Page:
A Distributed Anytime Inference Architecture
  • On a Distributed Anytime Architecture for
    Probabilistic Reasoning
  • Air Force Institute of Technology
  • Eugene Santos Jr. , 1995

30
Anytime algorithms
  • To meet the demand for real-time inference, an
    inference algorithm must have two capibilities
  • Provide a near optimal solution at any given
    moment
  • Improving upon solutions as more time and
    resources are allocated
  • Algorithms which have this property of producing
    a solution at any point in time are called
    anytime algorithms

31
Anywhere Algorithms
  • To exploit parallelism and distributed processing
    to reduce the time complexity, the tasks in the
    distributed environment must be able to exploit
    intermediate results produced by the other
    components of the system.
  • Algorithms with this property are called
    anywhere algorithms.
  • When different algorithms having both anytime and
    anywhere properties are harnessed together into a
    cooperative system, the resultant architecture
    can exploit the best characteristics of each
    algorithm.

32
The OVERMIND Architecture
  • Part of PESKI, an online expert system for engine
    diagnosis for the Space Shuttle Program
  • Three components
  • IRA(Intelligent Resource Allocator)
  • Manages and allocates available computing
    resources
  • OVERSEER(Overseer task Manager)
  • Initiates new tasks, directs messages/information
  • LOTS(Library of Tasks)
  • A set of BBN inference algorithms suitable for
    performing various including an A search
    algorithm, a genetic algorithm, an integer linear
    programming algorithm and a hybrid stochastic
    algorithm(HySS)

33
General Idea
  • The best algorithm to use is problem-instance
    dependent.
  • In a set of anywhere algorithms, if each
    particular algorithm is good at certain portion
    of a problem we can then take the partial
    solution of an algorithm and pass it to another
    approach which itself works better on the new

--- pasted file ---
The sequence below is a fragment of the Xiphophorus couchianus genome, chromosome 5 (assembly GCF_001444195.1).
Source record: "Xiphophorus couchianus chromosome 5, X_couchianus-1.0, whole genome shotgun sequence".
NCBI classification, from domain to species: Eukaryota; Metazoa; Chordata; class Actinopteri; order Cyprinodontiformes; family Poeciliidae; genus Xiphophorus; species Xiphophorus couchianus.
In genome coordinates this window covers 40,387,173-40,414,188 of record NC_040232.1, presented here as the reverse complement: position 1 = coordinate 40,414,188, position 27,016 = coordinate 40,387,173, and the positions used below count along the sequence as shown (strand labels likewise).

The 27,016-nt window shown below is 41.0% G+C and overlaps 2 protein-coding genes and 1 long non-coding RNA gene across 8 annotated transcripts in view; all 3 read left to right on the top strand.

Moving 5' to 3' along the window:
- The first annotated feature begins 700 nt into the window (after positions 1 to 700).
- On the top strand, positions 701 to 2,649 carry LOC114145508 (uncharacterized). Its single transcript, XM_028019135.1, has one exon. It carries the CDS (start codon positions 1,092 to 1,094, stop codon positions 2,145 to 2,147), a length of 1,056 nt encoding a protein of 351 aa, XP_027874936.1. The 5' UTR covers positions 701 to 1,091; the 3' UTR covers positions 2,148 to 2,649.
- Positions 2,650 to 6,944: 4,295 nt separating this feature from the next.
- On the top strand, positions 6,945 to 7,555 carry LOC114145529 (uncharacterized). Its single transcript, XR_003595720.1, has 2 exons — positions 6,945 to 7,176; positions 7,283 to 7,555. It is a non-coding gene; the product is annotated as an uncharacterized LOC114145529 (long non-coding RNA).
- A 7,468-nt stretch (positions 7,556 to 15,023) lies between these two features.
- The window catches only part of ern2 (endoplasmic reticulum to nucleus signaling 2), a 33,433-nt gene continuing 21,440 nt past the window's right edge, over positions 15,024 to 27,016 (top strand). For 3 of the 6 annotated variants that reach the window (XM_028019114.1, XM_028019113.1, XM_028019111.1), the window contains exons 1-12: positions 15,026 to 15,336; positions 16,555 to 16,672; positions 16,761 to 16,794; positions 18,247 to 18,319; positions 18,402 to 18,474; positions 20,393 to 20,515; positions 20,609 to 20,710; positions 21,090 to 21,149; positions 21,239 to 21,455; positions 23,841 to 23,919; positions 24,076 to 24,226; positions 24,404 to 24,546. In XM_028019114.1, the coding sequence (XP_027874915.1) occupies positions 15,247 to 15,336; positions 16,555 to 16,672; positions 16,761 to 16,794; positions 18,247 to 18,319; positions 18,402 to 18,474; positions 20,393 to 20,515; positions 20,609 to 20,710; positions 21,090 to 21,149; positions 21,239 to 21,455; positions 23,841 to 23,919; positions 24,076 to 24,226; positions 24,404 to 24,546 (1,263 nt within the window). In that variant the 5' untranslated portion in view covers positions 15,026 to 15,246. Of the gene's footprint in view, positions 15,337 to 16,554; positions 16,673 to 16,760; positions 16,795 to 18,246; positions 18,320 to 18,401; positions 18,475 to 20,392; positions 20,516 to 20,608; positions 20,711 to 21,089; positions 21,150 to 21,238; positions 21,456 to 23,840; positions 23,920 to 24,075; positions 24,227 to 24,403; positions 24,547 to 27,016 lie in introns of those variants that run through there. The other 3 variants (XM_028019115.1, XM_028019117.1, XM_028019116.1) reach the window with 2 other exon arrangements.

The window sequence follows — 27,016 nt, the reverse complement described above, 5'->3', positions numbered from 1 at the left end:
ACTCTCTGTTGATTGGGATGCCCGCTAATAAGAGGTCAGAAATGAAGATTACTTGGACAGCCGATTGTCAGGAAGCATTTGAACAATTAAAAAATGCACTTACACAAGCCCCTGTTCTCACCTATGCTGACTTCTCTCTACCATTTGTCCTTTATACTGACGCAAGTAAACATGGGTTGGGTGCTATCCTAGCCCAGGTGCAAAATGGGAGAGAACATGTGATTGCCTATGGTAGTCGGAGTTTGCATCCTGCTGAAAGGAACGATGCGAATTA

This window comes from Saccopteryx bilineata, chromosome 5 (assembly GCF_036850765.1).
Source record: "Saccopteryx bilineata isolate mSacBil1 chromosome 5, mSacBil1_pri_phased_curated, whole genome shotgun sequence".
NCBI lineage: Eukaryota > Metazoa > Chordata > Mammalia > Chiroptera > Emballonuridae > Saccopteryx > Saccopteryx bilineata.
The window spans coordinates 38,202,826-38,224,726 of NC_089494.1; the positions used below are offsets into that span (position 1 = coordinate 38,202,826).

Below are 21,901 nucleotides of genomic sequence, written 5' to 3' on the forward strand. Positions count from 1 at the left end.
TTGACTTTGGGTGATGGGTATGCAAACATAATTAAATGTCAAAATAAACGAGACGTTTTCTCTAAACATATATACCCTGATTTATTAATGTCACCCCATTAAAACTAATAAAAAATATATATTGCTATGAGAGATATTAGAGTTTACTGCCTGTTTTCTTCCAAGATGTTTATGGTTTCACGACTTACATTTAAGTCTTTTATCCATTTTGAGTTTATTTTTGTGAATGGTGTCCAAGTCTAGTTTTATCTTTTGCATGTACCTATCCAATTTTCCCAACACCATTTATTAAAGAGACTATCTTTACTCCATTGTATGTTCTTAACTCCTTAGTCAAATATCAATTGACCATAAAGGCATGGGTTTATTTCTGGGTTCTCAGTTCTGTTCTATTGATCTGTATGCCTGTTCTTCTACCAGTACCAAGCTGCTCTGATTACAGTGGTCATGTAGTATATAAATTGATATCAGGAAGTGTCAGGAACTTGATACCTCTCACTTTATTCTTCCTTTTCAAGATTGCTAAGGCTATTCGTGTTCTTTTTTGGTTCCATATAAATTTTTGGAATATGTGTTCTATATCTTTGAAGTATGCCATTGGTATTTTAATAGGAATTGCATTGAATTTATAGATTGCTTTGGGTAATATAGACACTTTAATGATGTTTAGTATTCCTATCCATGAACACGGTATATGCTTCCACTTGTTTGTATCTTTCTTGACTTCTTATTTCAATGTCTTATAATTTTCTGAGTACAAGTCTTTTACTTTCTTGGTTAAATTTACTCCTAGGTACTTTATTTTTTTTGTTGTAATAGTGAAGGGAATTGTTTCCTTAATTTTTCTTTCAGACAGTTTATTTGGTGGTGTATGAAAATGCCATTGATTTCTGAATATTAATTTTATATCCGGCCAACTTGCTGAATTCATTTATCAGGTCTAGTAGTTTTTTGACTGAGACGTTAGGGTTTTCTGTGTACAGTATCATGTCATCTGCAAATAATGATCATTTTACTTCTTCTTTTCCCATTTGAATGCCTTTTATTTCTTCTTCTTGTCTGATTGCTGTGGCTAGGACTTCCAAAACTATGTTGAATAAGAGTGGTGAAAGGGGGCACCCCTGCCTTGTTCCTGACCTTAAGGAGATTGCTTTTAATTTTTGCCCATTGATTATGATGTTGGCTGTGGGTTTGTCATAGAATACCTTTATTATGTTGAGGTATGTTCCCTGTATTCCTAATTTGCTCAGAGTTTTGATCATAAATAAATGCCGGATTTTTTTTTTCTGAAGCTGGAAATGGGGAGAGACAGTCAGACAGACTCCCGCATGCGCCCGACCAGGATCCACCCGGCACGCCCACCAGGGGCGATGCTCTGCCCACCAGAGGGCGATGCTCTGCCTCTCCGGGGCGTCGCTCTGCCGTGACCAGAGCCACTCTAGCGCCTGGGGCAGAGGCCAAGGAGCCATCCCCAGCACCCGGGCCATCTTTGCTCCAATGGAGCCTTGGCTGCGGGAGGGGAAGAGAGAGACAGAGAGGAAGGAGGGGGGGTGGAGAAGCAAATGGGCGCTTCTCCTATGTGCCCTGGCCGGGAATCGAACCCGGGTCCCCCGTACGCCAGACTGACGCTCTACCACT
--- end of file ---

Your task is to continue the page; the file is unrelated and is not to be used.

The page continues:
portion
  • This leads to an anytime anywhere solution

34
Genetic Algorithms
  • A heuristic search algorithm modeled after
    natural genetic evolutions
  • Has anytime and anywhere property.
  • No stopping criterion that guarantees an optimal
    answer.
  • Its ability to generate solutions early can serve
    as a starting point if possible for other
    deterministic algorithm.

35
Best-First Search(A)
  • A heuristic algorithm searching for optimal
    solution from initial state
  • Provide an approximate answer when interrupted
  • Allow the algorithm to accept initial guess from
    another sources
  • Use Best-first search to find the most probable
    complete instantiation among those compatible
    with the guess

36
IRA(Intelligent Resource Allocator)
  • Serve to maximize processor use by coordinating
    requests for resources from OVERSEER and the
    tasks themselves.
  • Hardware a network of workstations
  • Identify resource requirements for different
    tasks
  • GA single CPU
  • ILP multi processing

37
The OVERSEER(Task manager)
  • Currently simple messager role
  • Advance capabilities involve deliberation
    scheduling employing meta-reasoning to consider
    what computational tasks to execute.
  • To do this, some estimate of runtime and quality
    of results should be available foe each
    algorithm.

38
Implementation and results
  • The strengths of different methods are combined
    together
  • Gas produce reasonable solution immediately
  • A took those solutions near some maximas
  • HySS fine-tuned those maximas
  • ILP finished the optimization and generated te
    optimal solution
  • Result
  • Initial test multiple instances of GAs
  • GAs 20 speed up
  • HySS 35 speed up
  • A and ILP 1525 speed up

39
Summary
  • Exploited the anytime anywhere properties of
    several inference algorithms such as Gas, ILP and
    A and unified them into a single model of
    parallel computation.
  • The architecture can use the best characteristics
    of each algorithm.

40
Future Research
  • Consider more algorithms
  • Study the relationship between the problem domain
    and the corresponding solutions domain to help
    deliberation scheduling.

41
The End
  • Any Questions ?

42
Linear Programming
  • The problem of finding the most probable
    explanation has been transformed into an integer
    linear programming problem with a set of
    constraints to satisfied.
  • Efficient algorithms for linear programming can
    be used to compute the optimal solution